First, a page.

6 – Do you have any theoretical concerns behind your writing? What kinds of questions are you trying to answer with your work? What do you even think the current questions are?

Why are such different roles and different expectations assigned to men and women, especially around parenting? Why is being an absent parent so gendered? What does it mean that writing about absent parents means absenting myself, at least to some degree, from my daughter’s life?

7 – What do you see the current role of the writer being in larger culture? Does s/he even have one? What do you think the role of the writer should be?

I’m going to loosely paraphrase a section from Rutting Season, a recent poetry + conversation anthology from Montreal’s Buffalo Runs Press that I’m in by saying that I believe that poets and other writers present people with ways of being and feeling in the world, with choices, with conversation. And I’m all for conversation, even if it’s a limited and stuttering conversation, with many uncomfortable silences. I also believe that as writers we tell ourselves stories as much as we tell other people stories. That that comfort is there for us as writers, even if the material itself isn't comforting…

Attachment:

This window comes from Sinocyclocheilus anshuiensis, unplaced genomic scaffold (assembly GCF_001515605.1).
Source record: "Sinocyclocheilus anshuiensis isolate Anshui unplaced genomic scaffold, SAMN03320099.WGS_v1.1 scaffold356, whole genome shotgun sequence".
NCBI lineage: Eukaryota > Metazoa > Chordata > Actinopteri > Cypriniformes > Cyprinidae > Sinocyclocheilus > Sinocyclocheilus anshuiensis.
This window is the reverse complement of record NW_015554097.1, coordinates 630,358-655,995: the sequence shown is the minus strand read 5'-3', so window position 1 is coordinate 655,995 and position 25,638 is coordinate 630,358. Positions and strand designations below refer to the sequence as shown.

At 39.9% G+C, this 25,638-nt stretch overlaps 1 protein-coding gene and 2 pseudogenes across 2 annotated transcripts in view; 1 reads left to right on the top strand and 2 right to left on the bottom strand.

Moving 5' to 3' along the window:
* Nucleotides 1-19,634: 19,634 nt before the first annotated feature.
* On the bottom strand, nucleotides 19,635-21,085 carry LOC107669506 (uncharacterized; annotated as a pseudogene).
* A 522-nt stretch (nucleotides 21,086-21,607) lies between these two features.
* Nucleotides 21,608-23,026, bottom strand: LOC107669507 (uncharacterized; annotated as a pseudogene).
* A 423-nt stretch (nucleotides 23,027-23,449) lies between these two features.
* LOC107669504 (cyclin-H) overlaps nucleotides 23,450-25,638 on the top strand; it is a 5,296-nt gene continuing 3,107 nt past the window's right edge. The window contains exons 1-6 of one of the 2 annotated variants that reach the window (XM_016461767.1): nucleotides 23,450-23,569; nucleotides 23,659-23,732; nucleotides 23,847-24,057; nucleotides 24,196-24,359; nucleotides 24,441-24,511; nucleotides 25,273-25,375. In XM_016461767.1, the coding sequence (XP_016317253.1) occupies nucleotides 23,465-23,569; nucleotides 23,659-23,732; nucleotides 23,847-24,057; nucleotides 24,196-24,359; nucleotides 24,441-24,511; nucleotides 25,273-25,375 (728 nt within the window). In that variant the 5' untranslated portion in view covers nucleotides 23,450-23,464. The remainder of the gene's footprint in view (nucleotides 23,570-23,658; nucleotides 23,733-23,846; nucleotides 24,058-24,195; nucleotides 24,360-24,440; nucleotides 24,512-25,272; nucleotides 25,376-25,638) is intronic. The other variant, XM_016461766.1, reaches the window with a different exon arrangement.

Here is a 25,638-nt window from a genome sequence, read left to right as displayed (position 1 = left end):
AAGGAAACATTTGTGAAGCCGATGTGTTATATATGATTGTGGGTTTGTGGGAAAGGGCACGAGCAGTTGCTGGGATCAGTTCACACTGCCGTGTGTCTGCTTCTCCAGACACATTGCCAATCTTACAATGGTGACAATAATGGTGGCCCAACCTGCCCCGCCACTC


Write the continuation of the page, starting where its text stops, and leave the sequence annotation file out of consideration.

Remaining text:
8 - Do you find the process of working with an outside editor difficult or essential (or both)?

I’m just about to start editing my first full collection and have to say that working with an editor is the part of the process I’m most looking forward to…

Basically, I see the manuscript as a drum and I’m so looking forward to having someone pick it up and give it a good goddamn bang. I want to see what falls out, but most of all, I want to see how it sounds to someone whose ear I trust.

9 - What is the best piece of advice you've heard (not necessarily given to you directly)?